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hiya im newish to gardening trying to pick up a few tips along the way by watching gardening progroms and picking at your experts brains, ive been working on my mother in laws garden and unlike your nieghbours friendly newt all i seemed to find is buried tins and rats i was relaying her patio and found loads of rats and rat runs under there and in the rose corner .

will they cause havoc on the roots of the rose bushes or will they be ok ,and is there a way i can keep them out of her garden without putting out poison,traps or using these ultrasonic deterants as she hasnt the funds for a outside power point ,

all i can think about is putting low down barbed wire and hiding it by growing clematis up it but i dont think thats very granchild friendly ha ha ha.


  • The Great Crested Newt. It's the most powerful creature in the UK, it can stop new roads, new homes, new airport runways being built and even get on television if one is killed.

  • and people who live in areas where Great Crested Newts are found often overlook how they've disappeared from so many other areas!
  • I am fairly lucky as I live in an area that has many streams ,but then they built the dreaded Motor way and ruined the prospective homes for frogs and newts, but we do still have a few callers even so and slow worms frequent the garden and hide under whatever they can find, as for rats and this is for Michael you must get rid of them they are vermin germs abound and if you have a pond they will eat your fish and pollute the water, don't leave any food adound if you feed the birds take anything in at night, and hang feeders on metal poles and grease the pole so the rat can't climb it as it surely will.
  • It amazed me how newts appeared in my garden pond in my last home. It had only been filled and planted for about two weeks when I wandered out to have a look and got really excited to see two. I later found out that the builder next door had rescued some from a customer's swimming pool, put them in his pond and they presumably came under the fence and into mine. The population seemed to explode. I found baby ones under rocks and adults in bags of compost I'd been using. I found the best way to see them was to go out at night and direct a torch into the water.

    Once question..I had lots of frogs until the newts arrived, and then lots of newts but no frogs. I know that newts eat tadpoles, but would they eat that many?
  • To Es... i guess you must be unlucky, we seem to have the whole gamit of wildlife in our ponds, and we didn't introduce any! they just arrived. Toads, Newts,frogs, Slow Worm and Grass Snake, they all seem to get on and co habit, i'm sure there is a bit of cross cultural eating going on, but it seems to balance itself out!!! Actually everything seems to eat tadpoles, even blackbirds.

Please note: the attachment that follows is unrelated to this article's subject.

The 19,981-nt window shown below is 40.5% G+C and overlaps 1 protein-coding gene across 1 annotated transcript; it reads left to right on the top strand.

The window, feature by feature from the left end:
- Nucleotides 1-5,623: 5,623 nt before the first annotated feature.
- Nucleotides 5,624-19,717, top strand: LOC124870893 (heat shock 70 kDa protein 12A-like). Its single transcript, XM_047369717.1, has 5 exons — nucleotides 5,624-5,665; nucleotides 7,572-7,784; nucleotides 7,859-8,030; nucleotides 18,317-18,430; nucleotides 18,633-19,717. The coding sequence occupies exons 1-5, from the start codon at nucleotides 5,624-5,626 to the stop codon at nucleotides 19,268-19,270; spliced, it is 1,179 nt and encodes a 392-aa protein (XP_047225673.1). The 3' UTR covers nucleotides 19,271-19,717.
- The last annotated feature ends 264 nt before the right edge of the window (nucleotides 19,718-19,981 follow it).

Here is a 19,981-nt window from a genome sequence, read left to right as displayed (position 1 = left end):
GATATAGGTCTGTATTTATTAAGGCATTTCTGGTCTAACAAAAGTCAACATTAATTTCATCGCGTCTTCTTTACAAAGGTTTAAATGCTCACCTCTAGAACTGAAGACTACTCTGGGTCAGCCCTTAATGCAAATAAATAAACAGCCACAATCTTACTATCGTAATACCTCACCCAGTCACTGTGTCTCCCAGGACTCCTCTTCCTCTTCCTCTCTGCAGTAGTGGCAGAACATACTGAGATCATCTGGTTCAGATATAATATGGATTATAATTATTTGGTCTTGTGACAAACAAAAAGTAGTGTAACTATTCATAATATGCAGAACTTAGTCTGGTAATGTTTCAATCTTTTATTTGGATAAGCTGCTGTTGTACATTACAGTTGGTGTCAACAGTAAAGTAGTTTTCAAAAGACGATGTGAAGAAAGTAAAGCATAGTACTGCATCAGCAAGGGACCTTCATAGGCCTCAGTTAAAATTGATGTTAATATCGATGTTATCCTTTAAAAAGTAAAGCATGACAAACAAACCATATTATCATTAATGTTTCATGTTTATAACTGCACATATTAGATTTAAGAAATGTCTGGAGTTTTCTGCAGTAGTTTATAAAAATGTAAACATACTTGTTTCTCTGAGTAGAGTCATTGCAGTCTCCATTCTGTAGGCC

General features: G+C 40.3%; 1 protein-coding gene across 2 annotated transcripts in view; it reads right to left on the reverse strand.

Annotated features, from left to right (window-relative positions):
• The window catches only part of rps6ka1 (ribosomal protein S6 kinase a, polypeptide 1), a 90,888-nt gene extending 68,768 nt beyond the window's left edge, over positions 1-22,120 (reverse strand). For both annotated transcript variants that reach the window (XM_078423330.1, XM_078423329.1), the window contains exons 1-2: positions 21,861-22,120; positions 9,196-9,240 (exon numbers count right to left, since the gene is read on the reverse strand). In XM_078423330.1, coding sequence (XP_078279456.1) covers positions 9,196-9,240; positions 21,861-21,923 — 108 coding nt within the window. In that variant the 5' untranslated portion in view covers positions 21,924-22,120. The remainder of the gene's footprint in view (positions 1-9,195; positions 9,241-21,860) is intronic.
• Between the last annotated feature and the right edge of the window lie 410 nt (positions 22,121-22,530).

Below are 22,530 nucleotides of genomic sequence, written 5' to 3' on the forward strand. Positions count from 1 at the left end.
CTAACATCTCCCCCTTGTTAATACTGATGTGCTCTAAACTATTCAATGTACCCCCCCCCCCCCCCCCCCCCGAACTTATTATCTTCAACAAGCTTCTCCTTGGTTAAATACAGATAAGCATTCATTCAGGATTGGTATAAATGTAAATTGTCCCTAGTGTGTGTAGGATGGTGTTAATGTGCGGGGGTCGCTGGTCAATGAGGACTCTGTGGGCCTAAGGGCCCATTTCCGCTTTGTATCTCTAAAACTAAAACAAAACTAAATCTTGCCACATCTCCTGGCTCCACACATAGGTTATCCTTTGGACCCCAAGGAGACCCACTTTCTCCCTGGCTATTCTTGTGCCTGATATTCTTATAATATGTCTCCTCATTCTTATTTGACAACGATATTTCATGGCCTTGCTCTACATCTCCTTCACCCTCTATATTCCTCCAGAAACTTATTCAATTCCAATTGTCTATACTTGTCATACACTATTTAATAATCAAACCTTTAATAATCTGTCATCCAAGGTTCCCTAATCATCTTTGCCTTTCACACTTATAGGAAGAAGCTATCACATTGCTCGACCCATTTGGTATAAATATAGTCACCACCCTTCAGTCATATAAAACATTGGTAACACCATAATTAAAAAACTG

• A Great Crested Newt for Prime Minister is what I say... Problems solved... No new roads, no new homes, no new airports, no jobs. Still, as long as the Amphibians are happy.
  • Reply to Michael.
    Rats, as far as I know don't do much damage to plants in the garden, but they are unpleasant visitors and carriers of disease. Barbed wire won't stop them. Stop feeding the birds, clear out the compost bins, and remove any other possible food sources. If you have an infestation, call in professional help. Good luck.
  • Reply to Es and sarahs pond life
    Newts have a reputation for feeding on other tadpoles, but then they will all eat each other given the chance. A large pond, with enough variation in depth, marginal undulations and aquatic plants should be able to accommodate many different amphibian species. These vary year on year, so absence of frogs (and spawn) might be down to predation, or just a poor return from previous inhabitants.
    I've just been out in the garden and there are four newts back in our pond. It is raised, made out of old railway sleepers, three high, so they have had to climb to get back in. Like frogs and toads they do return to the pools of their births, but because they are more shy and secretive, they are rarely seen in large numbers. Of course, some don't return to the ponds in which they were laid as spawn, they colonize new ponds, otherwise how would these new ponds ever get frogs, toads or newts in them. In the evolutionary time scale, ponds are transient short-lived water bodies (think ox-bow lakes) which may exist for years or decades, but eventually dry up or get invaded by willow, so amphibians must have some strategy for exploring for new spawning sites.
  • I too have a small pond - made from a baby bath with pond liner and a few plants. I had two newts last year about this time and they both left after two months. I have found a family of them behind our garage in our wildlife area and too would like to know if they will re-visit our pond. At one point we had two newts and 5 frogs all at one time!!
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